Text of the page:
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Industry-backed construction college open to post-GCSE students from 2014

A construction college in the West Midlands backed by some of the UK’s biggest contractors will “open students’ eyes” to the opportunities a career in the industry can offer, according to its newly appointed principal.

Speaking to Construction News as thousands of students across the country received their GCSE results, West Midlands Construction University Technical College principal Tom Macdonald said: “The construction industry is far broader than people imagine. We’re opening students’ eyes to industry jobs.

“From traditional crafts to quantity surveying, project management and architecture – there is a whole range of different elements,” he added.

The UTC will open its doors to 14 to 19-year-olds in September 2014 and offer a construction-led curriculum combining academic study and vocational skills.

The college will have places for 600 students and Mr Macdonald said there had been “a very positive response from students and parents” so far, ahead of the UTC taking its first applications later this year.

“What we will be teaching will be led by employers. We will tailor the curriculum to meet the changing needs of the construction industry”

Tom Macdonald, WMCUTC

The college is sponsored by the CITB, the University of Wolverhampton and Walsall College, and also has a number of industry partners, including Balfour Beatty, Barhale Construction, Hewden Stewart, Lovell, Morgan Sindall and Willmott Dixon.

Mr Macdonald said contractors will be “the guiding force” behind the curriculum to provide students with training the industry needs as it returns to growth.

Students will be able to join the college at 14 or after their GCSEs at 16 to study GCSEs and A-levels alongside technical qualifications and apprenticeships.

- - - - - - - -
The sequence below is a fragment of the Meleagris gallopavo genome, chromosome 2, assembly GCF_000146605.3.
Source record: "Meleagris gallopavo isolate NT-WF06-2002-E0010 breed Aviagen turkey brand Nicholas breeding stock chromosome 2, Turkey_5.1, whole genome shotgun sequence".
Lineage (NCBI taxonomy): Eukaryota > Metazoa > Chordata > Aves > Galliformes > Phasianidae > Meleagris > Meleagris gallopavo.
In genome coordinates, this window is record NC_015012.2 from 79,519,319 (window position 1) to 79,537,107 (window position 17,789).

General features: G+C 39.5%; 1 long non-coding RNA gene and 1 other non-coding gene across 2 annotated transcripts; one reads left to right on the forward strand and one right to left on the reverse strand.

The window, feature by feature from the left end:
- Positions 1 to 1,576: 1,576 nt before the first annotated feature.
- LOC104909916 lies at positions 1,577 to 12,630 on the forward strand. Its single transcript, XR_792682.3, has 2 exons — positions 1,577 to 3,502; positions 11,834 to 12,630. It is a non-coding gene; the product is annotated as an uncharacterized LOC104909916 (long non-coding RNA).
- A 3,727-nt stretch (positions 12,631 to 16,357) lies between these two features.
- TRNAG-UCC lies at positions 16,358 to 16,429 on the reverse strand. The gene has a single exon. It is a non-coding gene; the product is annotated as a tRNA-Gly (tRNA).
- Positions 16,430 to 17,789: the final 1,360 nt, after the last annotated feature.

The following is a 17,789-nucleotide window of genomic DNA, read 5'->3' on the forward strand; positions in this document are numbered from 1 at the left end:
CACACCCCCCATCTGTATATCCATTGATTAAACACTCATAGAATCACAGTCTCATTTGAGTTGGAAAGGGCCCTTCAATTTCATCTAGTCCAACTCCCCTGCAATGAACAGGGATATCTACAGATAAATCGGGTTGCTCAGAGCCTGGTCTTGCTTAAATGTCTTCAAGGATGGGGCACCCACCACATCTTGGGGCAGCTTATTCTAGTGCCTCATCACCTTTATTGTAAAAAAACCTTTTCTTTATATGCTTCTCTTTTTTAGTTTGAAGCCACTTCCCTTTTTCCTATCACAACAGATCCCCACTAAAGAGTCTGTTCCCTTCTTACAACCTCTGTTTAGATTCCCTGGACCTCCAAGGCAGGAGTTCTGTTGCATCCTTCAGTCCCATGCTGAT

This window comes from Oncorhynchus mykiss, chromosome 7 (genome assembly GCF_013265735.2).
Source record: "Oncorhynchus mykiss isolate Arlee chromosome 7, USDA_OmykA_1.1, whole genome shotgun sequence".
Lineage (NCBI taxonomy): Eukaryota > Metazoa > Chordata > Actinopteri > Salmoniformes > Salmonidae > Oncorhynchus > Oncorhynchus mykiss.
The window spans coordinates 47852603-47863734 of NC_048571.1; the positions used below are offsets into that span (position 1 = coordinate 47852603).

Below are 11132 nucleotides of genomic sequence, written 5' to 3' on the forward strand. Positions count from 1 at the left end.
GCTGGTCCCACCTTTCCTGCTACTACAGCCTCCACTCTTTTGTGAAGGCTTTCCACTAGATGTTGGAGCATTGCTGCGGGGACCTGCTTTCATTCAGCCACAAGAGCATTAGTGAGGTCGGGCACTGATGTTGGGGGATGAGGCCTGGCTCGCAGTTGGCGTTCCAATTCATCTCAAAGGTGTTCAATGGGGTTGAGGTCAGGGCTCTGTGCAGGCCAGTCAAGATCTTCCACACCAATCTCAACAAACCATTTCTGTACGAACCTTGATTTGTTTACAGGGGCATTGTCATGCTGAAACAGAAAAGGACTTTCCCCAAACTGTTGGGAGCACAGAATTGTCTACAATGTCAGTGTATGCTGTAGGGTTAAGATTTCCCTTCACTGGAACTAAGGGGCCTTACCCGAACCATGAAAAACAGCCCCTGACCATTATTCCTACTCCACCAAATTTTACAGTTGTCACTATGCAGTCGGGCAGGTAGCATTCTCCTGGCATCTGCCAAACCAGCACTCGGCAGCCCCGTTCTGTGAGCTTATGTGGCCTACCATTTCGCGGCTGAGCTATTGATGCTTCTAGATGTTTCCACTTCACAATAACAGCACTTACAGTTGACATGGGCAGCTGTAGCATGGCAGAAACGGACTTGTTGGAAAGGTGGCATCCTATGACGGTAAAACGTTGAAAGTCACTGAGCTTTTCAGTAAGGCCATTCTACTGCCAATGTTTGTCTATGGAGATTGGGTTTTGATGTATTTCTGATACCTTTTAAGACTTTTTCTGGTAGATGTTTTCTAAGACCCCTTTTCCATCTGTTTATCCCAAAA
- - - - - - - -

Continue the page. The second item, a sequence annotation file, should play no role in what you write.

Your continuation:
Skills shortage

More than 29,000 new construction workers will be needed each year over the next four years to meet the industry’s demand, according to the CITB’s Construction Skills Network forecast.

The CITB also warned of a skills “time bomb” in construction with more than 400,000 people set to retire in the next 10 years.

“What we will be teaching will be led by employers. We will tailor the curriculum to meet the changing needs of the construction industry,” Mr Macdonald said.


Willmott Dixon education director Janie Chesterton said that the industry had struggled to staff projects with the right people, despite the downturn.

But she said the WMCUTC will be an opportunity “to develop the next generation of builders” by starting their education early.

Ms Chesterton added that one in four under 24-year-olds is currently out of work in the West Midlands. 

Projects in the region including High Speed 2, the £58m A45/46 Tollbar End project and the £170m upgrade of the M6 will provide a number of construction jobs for young people over the coming years.

Mr Macdonald added that technical schemes such as the Hinkley Point C nuclear reactor and fracking will create further opportunities for skilled construction workers across the country.

“The WMCUTC gives us an opportunity to develop the next generation of builders, by starting their education early”

Janie Chesterton, Willmott Dixon

The curriculum will focus on modern construction design-and-build methods, building services, craft skills and green technologies.

But Mr Macdonald said it would also offer employability and business skills to provide students with “work-related skills our industry partners are after most”.

Each student will have a mentor from the construction industry and will complete practical work experience and project-based learning with the UTC’s industry partners.

Kier has been appointed to deliver a £6m refurbishment and extension of an existing school to create the college on Vernon Way in Walsall, and is also in talks to become an industry partner.

It will include practical working spaces, including two eco-homes that can be taken down and rebuilt to deliver practical training for students.

After completing their education at the UTC, students would have a range of options including going straight into work, starting an apprenticeship or going to university for further study.

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